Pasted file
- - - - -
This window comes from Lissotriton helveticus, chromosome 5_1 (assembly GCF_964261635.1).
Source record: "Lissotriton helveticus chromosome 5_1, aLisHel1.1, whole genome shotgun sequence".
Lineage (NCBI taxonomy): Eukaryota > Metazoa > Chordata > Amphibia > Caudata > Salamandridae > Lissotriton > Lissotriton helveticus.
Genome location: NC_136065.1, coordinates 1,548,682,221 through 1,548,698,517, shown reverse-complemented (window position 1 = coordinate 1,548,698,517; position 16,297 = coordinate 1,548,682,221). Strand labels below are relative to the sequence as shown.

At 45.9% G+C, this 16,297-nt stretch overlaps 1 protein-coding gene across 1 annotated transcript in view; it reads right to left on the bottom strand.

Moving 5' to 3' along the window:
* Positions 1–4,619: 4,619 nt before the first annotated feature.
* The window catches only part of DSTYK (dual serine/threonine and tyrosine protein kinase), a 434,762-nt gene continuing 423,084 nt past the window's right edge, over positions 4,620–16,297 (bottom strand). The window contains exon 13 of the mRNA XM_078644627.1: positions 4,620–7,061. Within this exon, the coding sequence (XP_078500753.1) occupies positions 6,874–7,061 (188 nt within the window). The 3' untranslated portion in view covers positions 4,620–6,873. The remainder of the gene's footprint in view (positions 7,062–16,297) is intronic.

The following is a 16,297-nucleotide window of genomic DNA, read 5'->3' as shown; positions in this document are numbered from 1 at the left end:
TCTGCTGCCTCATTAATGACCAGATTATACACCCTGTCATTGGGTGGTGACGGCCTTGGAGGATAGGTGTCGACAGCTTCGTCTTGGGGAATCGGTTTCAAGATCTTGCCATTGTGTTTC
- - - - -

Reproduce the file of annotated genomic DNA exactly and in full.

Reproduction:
This window comes from Lissotriton helveticus, chromosome 5_1 (assembly GCF_964261635.1).
Source record: "Lissotriton helveticus chromosome 5_1, aLisHel1.1, whole genome shotgun sequence".
Lineage (NCBI taxonomy): Eukaryota > Metazoa > Chordata > Amphibia > Caudata > Salamandridae > Lissotriton > Lissotriton helveticus.
Genome location: NC_136065.1, coordinates 1,548,682,221 through 1,548,698,517, shown reverse-complemented (window position 1 = coordinate 1,548,698,517; position 16,297 = coordinate 1,548,682,221). Strand labels below are relative to the sequence as shown.

At 45.9% G+C, this 16,297-nt stretch overlaps 1 protein-coding gene across 1 annotated transcript in view; it reads right to left on the bottom strand.

Moving 5' to 3' along the window:
* Positions 1–4,619: 4,619 nt before the first annotated feature.
* The window catches only part of DSTYK (dual serine/threonine and tyrosine protein kinase), a 434,762-nt gene continuing 423,084 nt past the window's right edge, over positions 4,620–16,297 (bottom strand). The window contains exon 13 of the mRNA XM_078644627.1: positions 4,620–7,061. Within this exon, the coding sequence (XP_078500753.1) occupies positions 6,874–7,061 (188 nt within the window). The 3' untranslated portion in view covers positions 4,620–6,873. The remainder of the gene's footprint in view (positions 7,062–16,297) is intronic.

The following is a 16,297-nucleotide window of genomic DNA, read 5'->3' as shown; positions in this document are numbered from 1 at the left end:
TCTGCTGCCTCATTAATGACCAGATTATACACCCTGTCATTGGGTGGTGACGGCCTTGGAGGATAGGTGTCGACAGCTTCGTCTTGGGGAATCGGTTTCAAGATCTTGCCATTGTGTTTC